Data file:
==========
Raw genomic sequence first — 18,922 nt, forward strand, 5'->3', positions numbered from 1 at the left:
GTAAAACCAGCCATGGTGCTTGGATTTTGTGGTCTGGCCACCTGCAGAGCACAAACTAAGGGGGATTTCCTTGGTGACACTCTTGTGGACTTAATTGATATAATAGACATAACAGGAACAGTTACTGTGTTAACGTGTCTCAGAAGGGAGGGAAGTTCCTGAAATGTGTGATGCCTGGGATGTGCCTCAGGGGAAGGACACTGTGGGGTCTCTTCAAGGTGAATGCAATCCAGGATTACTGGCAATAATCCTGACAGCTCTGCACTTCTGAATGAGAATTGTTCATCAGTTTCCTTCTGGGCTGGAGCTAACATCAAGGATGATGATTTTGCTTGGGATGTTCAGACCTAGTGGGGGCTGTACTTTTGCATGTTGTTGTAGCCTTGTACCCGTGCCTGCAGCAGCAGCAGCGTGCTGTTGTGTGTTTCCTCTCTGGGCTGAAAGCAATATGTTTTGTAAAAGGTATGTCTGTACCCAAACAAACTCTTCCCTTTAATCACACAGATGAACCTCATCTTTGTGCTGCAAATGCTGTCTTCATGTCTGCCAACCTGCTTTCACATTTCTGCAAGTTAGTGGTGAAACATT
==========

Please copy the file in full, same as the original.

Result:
Raw genomic sequence first — 18,922 nt, forward strand, 5'->3', positions numbered from 1 at the left:
GTAAAACCAGCCATGGTGCTTGGATTTTGTGGTCTGGCCACCTGCAGAGCACAAACTAAGGGGGATTTCCTTGGTGACACTCTTGTGGACTTAATTGATATAATAGACATAACAGGAACAGTTACTGTGTTAACGTGTCTCAGAAGGGAGGGAAGTTCCTGAAATGTGTGATGCCTGGGATGTGCCTCAGGGGAAGGACACTGTGGGGTCTCTTCAAGGTGAATGCAATCCAGGATTACTGGCAATAATCCTGACAGCTCTGCACTTCTGAATGAGAATTGTTCATCAGTTTCCTTCTGGGCTGGAGCTAACATCAAGGATGATGATTTTGCTTGGGATGTTCAGACCTAGTGGGGGCTGTACTTTTGCATGTTGTTGTAGCCTTGTACCCGTGCCTGCAGCAGCAGCAGCGTGCTGTTGTGTGTTTCCTCTCTGGGCTGAAAGCAATATGTTTTGTAAAAGGTATGTCTGTACCCAAACAAACTCTTCCCTTTAATCACACAGATGAACCTCATCTTTGTGCTGCAAATGCTGTCTTCATGTCTGCCAACCTGCTTTCACATTTCTGCAAGTTAGTGGTGAAACATT